According to a recent study in Reading Research Quarterly, despite substantial investments by educators in reading technology, the results have been disappointing. When reading independently, today's students are struggling more and comprehending less than their peers in 1960.
But one company has an approach that can help reverse the trend. Based on more than 80 years of research, Reading Plus believes the opportunity lies in integrating the three domains of reading: physical, cognitive, and emotional. When all three domains are developed simultaneously in one program, students become more efficient, proficient, and engaged readers, according to a white paper released by the company.
Dr. P. David Pearson, the first chairman of the International Literacy Association's Literacy Research Panel, says, "It's not only about becoming faster and more efficient in independent silent reading. It's doing it with comprehension, and with the ultimate goal of acquiring knowledge and enhancing personal interests."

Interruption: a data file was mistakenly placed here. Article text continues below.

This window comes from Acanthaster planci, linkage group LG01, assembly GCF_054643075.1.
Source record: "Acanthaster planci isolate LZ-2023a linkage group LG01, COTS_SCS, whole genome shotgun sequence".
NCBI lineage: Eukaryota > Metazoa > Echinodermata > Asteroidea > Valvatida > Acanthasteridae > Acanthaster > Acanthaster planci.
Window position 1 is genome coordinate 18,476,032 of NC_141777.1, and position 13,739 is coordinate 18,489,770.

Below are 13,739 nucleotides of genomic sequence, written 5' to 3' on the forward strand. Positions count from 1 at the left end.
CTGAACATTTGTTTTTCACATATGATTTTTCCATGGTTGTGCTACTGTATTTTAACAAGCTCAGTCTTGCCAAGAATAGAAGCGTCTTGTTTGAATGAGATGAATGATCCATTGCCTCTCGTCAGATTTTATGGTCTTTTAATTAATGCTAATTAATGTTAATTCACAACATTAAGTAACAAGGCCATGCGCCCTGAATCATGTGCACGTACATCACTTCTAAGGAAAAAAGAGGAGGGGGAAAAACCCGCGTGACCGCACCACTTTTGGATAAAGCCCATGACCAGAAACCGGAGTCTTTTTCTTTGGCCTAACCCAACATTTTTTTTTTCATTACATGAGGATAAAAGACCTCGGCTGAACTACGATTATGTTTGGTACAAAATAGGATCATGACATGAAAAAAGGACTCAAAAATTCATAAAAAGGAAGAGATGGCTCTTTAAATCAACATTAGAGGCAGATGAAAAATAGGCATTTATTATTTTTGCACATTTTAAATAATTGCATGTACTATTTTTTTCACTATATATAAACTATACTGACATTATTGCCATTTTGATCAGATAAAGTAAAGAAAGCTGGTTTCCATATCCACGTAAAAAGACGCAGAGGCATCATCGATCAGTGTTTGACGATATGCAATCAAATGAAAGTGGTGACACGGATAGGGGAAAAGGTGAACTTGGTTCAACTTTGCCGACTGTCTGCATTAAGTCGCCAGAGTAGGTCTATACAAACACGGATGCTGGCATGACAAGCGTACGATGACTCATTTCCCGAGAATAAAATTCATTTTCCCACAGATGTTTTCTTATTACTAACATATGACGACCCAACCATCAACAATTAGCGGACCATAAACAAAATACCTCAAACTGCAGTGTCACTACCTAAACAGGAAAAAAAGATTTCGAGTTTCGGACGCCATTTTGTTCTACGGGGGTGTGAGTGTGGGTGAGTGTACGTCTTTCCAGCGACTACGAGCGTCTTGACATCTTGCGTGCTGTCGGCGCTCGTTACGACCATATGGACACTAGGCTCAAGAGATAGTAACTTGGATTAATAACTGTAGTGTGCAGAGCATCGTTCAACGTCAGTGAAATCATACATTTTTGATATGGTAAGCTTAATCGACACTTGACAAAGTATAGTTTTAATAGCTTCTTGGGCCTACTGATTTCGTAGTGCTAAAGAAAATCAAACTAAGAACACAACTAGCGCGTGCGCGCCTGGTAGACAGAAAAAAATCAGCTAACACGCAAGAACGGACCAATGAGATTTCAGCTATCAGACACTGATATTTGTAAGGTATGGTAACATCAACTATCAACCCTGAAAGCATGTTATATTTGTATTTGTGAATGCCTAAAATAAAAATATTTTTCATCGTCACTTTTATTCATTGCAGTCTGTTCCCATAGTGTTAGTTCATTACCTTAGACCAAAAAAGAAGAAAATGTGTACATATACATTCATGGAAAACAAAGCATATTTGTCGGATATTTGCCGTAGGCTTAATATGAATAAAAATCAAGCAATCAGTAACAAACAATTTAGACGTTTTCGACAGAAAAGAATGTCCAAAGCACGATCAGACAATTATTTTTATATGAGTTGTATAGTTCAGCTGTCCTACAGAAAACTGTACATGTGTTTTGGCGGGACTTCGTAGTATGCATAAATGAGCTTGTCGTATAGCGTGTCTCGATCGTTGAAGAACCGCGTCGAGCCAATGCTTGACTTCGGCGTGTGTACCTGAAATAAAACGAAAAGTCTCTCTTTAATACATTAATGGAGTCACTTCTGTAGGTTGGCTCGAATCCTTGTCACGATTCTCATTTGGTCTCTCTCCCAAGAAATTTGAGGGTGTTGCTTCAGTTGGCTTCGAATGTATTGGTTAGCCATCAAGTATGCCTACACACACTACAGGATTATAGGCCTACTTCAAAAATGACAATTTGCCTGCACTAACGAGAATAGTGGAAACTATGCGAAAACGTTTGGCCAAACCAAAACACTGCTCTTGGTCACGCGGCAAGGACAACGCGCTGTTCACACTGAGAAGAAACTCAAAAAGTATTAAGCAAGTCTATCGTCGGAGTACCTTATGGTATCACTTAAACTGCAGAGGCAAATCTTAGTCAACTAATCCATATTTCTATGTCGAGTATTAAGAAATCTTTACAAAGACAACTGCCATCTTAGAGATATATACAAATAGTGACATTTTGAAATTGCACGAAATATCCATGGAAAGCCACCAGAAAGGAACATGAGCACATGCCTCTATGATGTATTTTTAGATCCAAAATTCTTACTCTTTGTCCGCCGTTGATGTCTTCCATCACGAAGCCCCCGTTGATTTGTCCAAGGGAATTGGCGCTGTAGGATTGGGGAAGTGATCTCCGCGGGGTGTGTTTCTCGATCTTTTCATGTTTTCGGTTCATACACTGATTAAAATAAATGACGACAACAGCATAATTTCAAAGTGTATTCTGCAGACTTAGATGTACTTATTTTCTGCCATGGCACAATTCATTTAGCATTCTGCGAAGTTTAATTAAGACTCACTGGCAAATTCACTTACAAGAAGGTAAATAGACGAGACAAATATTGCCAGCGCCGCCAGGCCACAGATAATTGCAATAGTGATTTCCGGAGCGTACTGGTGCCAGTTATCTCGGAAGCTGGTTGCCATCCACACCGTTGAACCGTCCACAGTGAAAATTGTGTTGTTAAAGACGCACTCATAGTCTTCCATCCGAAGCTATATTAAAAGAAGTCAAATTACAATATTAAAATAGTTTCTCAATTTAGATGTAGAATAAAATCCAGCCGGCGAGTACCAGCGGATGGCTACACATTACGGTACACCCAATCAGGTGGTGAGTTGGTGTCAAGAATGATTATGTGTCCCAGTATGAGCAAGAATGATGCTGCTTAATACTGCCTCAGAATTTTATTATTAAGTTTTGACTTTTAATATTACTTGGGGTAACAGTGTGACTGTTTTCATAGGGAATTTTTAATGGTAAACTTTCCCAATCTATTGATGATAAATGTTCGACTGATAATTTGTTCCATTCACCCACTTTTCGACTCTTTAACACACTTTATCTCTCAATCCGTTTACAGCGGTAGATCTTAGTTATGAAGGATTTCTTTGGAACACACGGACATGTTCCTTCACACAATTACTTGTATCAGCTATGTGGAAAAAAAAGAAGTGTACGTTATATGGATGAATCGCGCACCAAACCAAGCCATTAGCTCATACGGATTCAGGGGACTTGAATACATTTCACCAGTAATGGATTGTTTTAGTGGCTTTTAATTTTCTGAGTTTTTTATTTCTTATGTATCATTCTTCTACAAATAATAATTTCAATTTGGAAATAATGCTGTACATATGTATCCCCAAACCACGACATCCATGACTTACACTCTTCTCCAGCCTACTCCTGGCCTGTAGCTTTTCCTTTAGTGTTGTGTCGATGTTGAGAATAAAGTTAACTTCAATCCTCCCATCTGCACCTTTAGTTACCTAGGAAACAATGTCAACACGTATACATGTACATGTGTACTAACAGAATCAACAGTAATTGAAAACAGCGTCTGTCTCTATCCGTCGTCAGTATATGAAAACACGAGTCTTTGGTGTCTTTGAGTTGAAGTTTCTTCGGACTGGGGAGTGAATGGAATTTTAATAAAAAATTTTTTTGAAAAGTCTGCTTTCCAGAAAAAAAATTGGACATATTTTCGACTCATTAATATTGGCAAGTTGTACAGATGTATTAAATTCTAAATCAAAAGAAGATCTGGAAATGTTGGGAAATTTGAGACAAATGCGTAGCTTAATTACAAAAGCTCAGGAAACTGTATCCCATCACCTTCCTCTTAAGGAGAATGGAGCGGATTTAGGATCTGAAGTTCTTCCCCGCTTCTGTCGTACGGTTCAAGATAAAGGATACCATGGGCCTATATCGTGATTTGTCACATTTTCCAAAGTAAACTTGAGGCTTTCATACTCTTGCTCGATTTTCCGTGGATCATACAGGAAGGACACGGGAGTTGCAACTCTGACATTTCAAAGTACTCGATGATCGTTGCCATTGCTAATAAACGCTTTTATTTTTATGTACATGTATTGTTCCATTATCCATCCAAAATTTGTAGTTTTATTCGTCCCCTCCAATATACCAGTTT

Here is an overview of the three domains, according to the white paper:
* Physical. Reading begins with a physical skill - the visual processing of text. Students who labor to read have not yet developed this skill. They spend their energy trying to process words and have little left to understand what they've read. Unless physical skills are developed, students continue to labor, fall behind, and ultimately lose interest in reading.
* Cognitive. Vocabulary and comprehension have long been the focus for reading development. Most approaches assume that improvement results from student practice with increasingly complex texts. However, research shows that vocabulary is the best indicator of text complexity, yet readability measures emphasize sentence length. Matching students with the text levels that allow them to develop skills at the pace they need is critical.
* Emotional. Tapping into students' interests builds confidence and motivation. Students who read what they like are more interested and engaged in reading; more interested and engaged students become better readers; and better readers become lifelong readers. It's essential to let students choose to read what they like.
The bottom line: when students read independently, they don't engage with each domain of reading in isolation from the others; instead, they engage with all three domains simultaneously and to build lifelong readers, so should their reading development.
For more information on the study and Reading Plus, visit www.readingplus.com.